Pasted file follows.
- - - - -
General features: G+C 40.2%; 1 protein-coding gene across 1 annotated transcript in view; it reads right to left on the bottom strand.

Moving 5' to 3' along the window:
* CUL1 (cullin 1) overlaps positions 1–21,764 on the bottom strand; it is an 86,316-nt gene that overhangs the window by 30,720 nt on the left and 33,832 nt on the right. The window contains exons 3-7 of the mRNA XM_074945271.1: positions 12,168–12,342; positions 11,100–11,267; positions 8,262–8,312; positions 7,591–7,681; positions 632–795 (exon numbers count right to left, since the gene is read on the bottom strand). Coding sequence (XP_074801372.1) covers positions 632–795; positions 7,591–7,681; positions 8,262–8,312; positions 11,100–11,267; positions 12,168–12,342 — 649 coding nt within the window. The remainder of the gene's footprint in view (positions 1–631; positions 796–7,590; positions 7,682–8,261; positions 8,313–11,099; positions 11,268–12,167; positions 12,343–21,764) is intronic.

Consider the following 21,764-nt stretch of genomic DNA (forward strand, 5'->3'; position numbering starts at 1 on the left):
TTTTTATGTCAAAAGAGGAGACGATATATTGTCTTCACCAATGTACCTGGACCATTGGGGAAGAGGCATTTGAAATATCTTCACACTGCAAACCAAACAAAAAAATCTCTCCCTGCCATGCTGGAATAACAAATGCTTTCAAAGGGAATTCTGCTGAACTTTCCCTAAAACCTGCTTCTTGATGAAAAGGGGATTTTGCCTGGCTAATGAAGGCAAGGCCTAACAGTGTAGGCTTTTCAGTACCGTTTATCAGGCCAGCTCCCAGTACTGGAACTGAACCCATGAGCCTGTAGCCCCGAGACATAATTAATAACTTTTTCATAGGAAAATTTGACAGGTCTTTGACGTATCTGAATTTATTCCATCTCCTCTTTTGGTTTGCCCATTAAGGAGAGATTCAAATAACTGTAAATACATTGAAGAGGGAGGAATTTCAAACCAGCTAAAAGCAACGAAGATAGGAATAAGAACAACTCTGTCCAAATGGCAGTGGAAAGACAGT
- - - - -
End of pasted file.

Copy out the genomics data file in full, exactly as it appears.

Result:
General features: G+C 40.2%; 1 protein-coding gene across 1 annotated transcript in view; it reads right to left on the bottom strand.

Moving 5' to 3' along the window:
* CUL1 (cullin 1) overlaps positions 1–21,764 on the bottom strand; it is an 86,316-nt gene that overhangs the window by 30,720 nt on the left and 33,832 nt on the right. The window contains exons 3-7 of the mRNA XM_074945271.1: positions 12,168–12,342; positions 11,100–11,267; positions 8,262–8,312; positions 7,591–7,681; positions 632–795 (exon numbers count right to left, since the gene is read on the bottom strand). Coding sequence (XP_074801372.1) covers positions 632–795; positions 7,591–7,681; positions 8,262–8,312; positions 11,100–11,267; positions 12,168–12,342 — 649 coding nt within the window. The remainder of the gene's footprint in view (positions 1–631; positions 796–7,590; positions 7,682–8,261; positions 8,313–11,099; positions 11,268–12,167; positions 12,343–21,764) is intronic.

Consider the following 21,764-nt stretch of genomic DNA (forward strand, 5'->3'; position numbering starts at 1 on the left):
TTTTTATGTCAAAAGAGGAGACGATATATTGTCTTCACCAATGTACCTGGACCATTGGGGAAGAGGCATTTGAAATATCTTCACACTGCAAACCAAACAAAAAAATCTCTCCCTGCCATGCTGGAATAACAAATGCTTTCAAAGGGAATTCTGCTGAACTTTCCCTAAAACCTGCTTCTTGATGAAAAGGGGATTTTGCCTGGCTAATGAAGGCAAGGCCTAACAGTGTAGGCTTTTCAGTACCGTTTATCAGGCCAGCTCCCAGTACTGGAACTGAACCCATGAGCCTGTAGCCCCGAGACATAATTAATAACTTTTTCATAGGAAAATTTGACAGGTCTTTGACGTATCTGAATTTATTCCATCTCCTCTTTTGGTTTGCCCATTAAGGAGAGATTCAAATAACTGTAAATACATTGAAGAGGGAGGAATTTCAAACCAGCTAAAAGCAACGAAGATAGGAATAAGAACAACTCTGTCCAAATGGCAGTGGAAAGACAGT